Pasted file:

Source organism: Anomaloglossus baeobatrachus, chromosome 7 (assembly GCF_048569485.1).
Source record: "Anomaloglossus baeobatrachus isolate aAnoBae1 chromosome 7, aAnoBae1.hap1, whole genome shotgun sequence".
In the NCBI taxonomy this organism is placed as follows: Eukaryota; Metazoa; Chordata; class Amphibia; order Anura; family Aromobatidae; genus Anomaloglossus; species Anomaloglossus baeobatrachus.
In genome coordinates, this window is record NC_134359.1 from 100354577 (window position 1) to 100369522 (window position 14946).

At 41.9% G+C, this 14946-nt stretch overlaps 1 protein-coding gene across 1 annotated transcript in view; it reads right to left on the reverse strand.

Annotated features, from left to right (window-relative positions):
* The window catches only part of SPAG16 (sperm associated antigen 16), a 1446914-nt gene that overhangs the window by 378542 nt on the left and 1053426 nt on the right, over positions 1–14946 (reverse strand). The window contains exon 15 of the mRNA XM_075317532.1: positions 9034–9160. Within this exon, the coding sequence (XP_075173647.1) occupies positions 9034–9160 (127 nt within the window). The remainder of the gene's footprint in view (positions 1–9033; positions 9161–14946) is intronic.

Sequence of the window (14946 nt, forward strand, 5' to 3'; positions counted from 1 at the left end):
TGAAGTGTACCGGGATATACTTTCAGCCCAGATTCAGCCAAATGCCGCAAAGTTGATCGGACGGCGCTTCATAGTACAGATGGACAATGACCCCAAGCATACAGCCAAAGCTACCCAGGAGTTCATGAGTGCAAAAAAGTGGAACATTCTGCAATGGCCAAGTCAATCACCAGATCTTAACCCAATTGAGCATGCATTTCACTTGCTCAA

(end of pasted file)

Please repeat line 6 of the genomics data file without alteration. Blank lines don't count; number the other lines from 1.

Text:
Annotated features, from left to right (window-relative positions):